At this point there’s no escaping it—the future is in the cloud.
Millennials understand this better than anyone. Whether we’re uploading photos to Instagram, storing files on Google Drive, or sharing projects via Dropbox, we’re using the cloud to save personal data that then makes its way to servers around the globe.
Until our laws reflect this new reality of data storage, the future – at least as it pertains to privacy – will be in jeopardy.
Current U.S. laws regarding email and data privacy are outdated in a way that threatens the privacy of cloud users, tipping the scales of privacy toward government and law enforcement. The law that regulates when the government can demand that companies turn over your private emails, posts and other information – the Electronic Communications Privacy Act (ECPA) – was passed all the way back in 1986.
A lot has changed in the digital realm since then, especially now that the cloud stores data all around the world. It’s not clear how ECPA should apply to American data stored outside the U.S., and some of ECPA’s criteria for determining when the seizure of data requires a warrant doesn’t make any sense given modern technology. Many of the terms that are now standard industry lingo didn’t even exist thirty years ago.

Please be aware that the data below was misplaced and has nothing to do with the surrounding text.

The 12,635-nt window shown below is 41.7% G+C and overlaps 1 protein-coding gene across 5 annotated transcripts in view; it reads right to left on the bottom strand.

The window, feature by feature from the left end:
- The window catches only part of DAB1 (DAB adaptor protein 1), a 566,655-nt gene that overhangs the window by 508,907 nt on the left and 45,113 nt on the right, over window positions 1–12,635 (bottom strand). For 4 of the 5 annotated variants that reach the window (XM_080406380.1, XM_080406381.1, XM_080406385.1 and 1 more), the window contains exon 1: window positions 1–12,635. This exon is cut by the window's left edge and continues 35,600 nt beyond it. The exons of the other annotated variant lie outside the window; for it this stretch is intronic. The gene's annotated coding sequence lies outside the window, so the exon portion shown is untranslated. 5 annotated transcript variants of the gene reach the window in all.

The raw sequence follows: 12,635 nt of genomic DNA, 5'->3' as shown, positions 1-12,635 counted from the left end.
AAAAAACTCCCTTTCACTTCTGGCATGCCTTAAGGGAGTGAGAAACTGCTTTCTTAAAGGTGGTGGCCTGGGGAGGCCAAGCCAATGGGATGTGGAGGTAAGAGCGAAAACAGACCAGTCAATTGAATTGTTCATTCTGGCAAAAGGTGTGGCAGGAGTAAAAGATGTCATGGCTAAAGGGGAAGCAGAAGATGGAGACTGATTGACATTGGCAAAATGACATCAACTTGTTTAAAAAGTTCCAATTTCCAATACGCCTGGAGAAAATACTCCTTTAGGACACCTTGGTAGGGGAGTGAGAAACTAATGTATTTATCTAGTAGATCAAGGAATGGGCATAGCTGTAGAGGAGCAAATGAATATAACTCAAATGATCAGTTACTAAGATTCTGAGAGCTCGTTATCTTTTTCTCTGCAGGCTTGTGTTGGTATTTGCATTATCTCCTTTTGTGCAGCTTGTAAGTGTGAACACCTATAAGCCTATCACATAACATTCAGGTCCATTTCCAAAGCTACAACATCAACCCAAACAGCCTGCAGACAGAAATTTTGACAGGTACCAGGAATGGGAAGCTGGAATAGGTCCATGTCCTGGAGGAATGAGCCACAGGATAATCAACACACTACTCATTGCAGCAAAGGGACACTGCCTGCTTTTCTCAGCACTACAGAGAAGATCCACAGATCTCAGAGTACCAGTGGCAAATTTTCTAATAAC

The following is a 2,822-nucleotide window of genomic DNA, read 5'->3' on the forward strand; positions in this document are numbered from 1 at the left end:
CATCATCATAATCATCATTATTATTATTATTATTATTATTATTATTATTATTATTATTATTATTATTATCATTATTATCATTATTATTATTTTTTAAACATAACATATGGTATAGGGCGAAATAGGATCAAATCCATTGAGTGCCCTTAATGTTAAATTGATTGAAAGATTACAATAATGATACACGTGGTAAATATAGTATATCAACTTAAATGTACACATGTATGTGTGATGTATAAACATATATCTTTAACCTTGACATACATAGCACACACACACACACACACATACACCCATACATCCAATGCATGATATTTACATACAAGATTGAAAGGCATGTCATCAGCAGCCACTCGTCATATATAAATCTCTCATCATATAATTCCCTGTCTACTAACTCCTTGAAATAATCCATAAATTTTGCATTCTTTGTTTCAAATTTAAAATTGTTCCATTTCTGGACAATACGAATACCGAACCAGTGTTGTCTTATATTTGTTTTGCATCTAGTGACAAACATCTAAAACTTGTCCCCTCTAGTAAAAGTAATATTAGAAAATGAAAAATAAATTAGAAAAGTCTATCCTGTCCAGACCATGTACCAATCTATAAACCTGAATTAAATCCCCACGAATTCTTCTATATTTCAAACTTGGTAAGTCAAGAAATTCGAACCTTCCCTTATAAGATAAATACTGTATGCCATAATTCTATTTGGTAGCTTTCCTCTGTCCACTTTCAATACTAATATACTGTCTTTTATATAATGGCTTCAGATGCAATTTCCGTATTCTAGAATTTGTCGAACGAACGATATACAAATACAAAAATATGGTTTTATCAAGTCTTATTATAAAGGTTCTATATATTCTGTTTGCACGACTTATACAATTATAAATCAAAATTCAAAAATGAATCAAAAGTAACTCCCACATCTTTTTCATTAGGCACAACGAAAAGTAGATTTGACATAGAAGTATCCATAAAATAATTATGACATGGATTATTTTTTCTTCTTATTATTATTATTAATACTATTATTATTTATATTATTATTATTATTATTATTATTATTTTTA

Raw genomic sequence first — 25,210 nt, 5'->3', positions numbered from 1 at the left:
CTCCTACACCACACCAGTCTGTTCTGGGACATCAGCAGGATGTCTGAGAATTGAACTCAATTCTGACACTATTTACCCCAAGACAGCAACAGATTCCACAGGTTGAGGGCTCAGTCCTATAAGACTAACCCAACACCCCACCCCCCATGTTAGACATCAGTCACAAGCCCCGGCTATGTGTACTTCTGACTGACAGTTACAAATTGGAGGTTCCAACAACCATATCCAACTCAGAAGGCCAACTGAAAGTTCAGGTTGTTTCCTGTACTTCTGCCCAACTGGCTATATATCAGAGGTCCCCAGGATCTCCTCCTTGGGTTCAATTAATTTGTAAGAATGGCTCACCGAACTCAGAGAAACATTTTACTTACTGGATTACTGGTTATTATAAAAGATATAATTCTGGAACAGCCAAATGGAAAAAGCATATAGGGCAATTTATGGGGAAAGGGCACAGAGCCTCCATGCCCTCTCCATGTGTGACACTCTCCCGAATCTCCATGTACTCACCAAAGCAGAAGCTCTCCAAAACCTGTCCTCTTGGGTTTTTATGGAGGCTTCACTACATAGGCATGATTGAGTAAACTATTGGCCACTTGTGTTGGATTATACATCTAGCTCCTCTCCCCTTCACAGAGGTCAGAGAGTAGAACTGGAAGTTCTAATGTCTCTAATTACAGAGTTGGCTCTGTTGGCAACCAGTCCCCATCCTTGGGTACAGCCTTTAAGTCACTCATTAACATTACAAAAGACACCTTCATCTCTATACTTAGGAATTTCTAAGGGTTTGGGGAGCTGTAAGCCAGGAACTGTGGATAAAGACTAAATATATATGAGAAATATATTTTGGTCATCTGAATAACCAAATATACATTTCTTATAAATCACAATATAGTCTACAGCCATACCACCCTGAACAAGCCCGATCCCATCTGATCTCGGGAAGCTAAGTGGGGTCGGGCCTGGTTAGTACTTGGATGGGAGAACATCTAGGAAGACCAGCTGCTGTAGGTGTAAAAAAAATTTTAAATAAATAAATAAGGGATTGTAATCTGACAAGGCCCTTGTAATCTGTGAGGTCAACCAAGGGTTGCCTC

In short: the world is changing, and our privacy laws need to as well. It’s not just vital for the privacy rights of Americans— it’s a crucial opportunity for the U.S. to set the standard for international privacy, commerce, and cooperation as it relates to new technologies and new forms of trade.
New legislation already exists. Last Congress, Sens. Orrin Hatch (R-Utah), Christopher Coons (D-Del.), and Dean Heller (R-Nev.) introduced a bill called the International Communications Privacy Act (ICPA) that would strengthen privacy protections while updating regulations to reflect modern-day realities.
Unfortunately, the bill was targeted with highly controversial amendments and didn’t make it anywhere. We should demand that this Congress give it another go, and fast.
The right privacy protections become increasingly important as more of our lives are lived online and in the cloud. The future is certainly trending in that direction— let’s try not to wait until the cloud is storing our every thought.